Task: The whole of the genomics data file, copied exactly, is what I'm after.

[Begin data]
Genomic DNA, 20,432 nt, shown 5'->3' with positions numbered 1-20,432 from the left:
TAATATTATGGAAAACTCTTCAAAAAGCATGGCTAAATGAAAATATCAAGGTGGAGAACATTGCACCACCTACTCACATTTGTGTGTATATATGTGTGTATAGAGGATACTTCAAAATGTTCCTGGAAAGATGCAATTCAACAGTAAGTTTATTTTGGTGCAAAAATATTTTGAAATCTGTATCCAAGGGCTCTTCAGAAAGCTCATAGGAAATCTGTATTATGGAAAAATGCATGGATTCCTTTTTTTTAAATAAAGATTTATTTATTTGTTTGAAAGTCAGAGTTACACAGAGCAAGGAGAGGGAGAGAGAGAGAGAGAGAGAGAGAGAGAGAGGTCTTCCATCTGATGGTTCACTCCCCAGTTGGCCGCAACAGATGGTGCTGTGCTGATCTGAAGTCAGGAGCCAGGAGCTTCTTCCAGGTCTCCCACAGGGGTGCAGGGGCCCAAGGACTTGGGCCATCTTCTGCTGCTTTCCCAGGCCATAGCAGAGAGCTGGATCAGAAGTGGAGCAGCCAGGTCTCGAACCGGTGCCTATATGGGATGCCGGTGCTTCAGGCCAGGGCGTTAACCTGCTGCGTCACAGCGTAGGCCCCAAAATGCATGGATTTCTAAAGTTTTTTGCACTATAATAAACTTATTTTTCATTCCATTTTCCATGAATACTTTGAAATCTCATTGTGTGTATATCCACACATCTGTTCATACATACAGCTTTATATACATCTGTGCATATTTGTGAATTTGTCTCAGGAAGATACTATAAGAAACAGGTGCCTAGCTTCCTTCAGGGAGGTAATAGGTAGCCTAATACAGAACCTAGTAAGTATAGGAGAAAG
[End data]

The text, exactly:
Genomic DNA, 20,432 nt, shown 5'->3' with positions numbered 1-20,432 from the left:
TAATATTATGGAAAACTCTTCAAAAAGCATGGCTAAATGAAAATATCAAGGTGGAGAACATTGCACCACCTACTCACATTTGTGTGTATATATGTGTGTATAGAGGATACTTCAAAATGTTCCTGGAAAGATGCAATTCAACAGTAAGTTTATTTTGGTGCAAAAATATTTTGAAATCTGTATCCAAGGGCTCTTCAGAAAGCTCATAGGAAATCTGTATTATGGAAAAATGCATGGATTCCTTTTTTTTAAATAAAGATTTATTTATTTGTTTGAAAGTCAGAGTTACACAGAGCAAGGAGAGGGAGAGAGAGAGAGAGAGAGAGAGAGAGAGAGGTCTTCCATCTGATGGTTCACTCCCCAGTTGGCCGCAACAGATGGTGCTGTGCTGATCTGAAGTCAGGAGCCAGGAGCTTCTTCCAGGTCTCCCACAGGGGTGCAGGGGCCCAAGGACTTGGGCCATCTTCTGCTGCTTTCCCAGGCCATAGCAGAGAGCTGGATCAGAAGTGGAGCAGCCAGGTCTCGAACCGGTGCCTATATGGGATGCCGGTGCTTCAGGCCAGGGCGTTAACCTGCTGCGTCACAGCGTAGGCCCCAAAATGCATGGATTTCTAAAGTTTTTTGCACTATAATAAACTTATTTTTCATTCCATTTTCCATGAATACTTTGAAATCTCATTGTGTGTATATCCACACATCTGTTCATACATACAGCTTTATATACATCTGTGCATATTTGTGAATTTGTCTCAGGAAGATACTATAAGAAACAGGTGCCTAGCTTCCTTCAGGGAGGTAATAGGTAGCCTAATACAGAACCTAGTAAGTATAGGAGAAAG